Really interesting conversation with Timothy Taylor in his office atop the Dominion Building in the heart of downtown Vancouver.
Tim’s office looks north to the mountains and east over the legendary DTES. The Cambie Hotel is directly below us and beyond it the new Woodwards complex, itself a living metaphor for much of the ills and successes of modern Vancouver.
The office walls are covered with art and photographs. There’s a Shepard Fairey print behind the door and a few pieces by Jerm IX – a crucial figure in the development of the book and an influence for the creation of Rabbit, the Blue Light Project’s central figure.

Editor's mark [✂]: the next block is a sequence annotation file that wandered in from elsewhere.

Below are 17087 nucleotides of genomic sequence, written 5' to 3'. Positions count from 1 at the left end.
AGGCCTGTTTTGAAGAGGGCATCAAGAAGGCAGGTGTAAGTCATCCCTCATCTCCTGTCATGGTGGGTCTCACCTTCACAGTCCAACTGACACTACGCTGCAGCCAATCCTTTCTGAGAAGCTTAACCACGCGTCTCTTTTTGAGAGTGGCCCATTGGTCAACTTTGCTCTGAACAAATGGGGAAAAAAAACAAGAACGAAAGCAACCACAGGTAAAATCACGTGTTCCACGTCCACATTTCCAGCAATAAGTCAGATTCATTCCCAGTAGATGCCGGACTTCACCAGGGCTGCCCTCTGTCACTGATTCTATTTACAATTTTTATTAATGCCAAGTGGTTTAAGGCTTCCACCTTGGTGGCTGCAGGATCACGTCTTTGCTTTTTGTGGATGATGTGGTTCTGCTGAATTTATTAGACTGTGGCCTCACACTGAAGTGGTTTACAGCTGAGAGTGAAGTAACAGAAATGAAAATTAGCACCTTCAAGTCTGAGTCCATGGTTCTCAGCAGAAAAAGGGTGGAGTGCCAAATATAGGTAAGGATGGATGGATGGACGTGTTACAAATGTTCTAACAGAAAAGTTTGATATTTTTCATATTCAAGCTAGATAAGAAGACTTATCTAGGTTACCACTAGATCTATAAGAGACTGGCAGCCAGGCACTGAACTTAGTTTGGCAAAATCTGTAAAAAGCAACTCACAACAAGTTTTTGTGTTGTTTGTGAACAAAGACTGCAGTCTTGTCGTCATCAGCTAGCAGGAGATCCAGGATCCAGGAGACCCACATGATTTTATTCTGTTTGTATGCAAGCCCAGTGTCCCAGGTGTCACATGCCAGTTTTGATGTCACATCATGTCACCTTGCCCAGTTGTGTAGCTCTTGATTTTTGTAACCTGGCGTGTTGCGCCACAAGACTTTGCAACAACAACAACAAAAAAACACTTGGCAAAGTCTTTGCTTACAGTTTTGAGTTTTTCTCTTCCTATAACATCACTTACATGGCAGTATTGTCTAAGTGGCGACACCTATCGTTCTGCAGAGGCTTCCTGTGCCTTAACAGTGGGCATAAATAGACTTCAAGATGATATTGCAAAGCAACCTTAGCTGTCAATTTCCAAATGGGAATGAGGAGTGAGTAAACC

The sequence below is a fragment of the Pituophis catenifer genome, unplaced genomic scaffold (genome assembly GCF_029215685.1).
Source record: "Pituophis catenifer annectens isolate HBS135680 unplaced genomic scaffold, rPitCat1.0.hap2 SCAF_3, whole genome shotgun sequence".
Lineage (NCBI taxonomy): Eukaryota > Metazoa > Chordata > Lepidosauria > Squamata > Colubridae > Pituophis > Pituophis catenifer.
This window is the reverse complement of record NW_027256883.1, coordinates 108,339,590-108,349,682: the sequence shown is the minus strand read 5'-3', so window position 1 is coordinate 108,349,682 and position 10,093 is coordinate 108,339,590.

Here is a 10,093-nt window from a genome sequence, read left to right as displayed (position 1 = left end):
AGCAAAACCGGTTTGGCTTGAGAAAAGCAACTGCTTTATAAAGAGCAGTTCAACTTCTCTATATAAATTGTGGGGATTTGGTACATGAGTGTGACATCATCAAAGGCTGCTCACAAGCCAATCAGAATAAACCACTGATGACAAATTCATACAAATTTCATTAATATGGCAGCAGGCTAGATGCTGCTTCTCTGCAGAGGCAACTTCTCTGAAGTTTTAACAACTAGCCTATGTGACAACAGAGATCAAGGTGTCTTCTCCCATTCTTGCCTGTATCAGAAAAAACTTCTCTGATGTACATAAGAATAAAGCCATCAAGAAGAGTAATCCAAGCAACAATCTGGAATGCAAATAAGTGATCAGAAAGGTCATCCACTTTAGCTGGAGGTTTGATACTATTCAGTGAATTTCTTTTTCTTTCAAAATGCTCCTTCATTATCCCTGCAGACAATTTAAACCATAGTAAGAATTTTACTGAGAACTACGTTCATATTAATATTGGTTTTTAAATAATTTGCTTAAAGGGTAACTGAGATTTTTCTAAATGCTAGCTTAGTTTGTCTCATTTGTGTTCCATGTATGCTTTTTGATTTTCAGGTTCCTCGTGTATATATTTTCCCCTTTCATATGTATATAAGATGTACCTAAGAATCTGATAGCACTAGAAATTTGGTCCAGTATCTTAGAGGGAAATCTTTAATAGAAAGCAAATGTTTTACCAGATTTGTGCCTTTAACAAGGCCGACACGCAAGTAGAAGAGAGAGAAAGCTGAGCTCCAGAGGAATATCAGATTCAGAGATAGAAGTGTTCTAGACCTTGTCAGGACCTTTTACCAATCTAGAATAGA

During the interview my laptop is balanced on a copy of Fairey’s classic book, Supply and Demand.
One of the tangents that Timothy and I discussed in this wide ranging interview is the notion of motivation and anonymity in the world of urban art.
One of the central challenges and the allure of much of the best street art is that it confounds us by its very presence.
We’re accustomed to being bombarded with visuals on buses, billboards, shop fronts, almost everywhere there’s a relentless consumer assault on our corneas.
But the best street art sells us nothing and offers no explanation for its existence.
That mystery is at the core of this book.
I hope that you enjoy our conversation.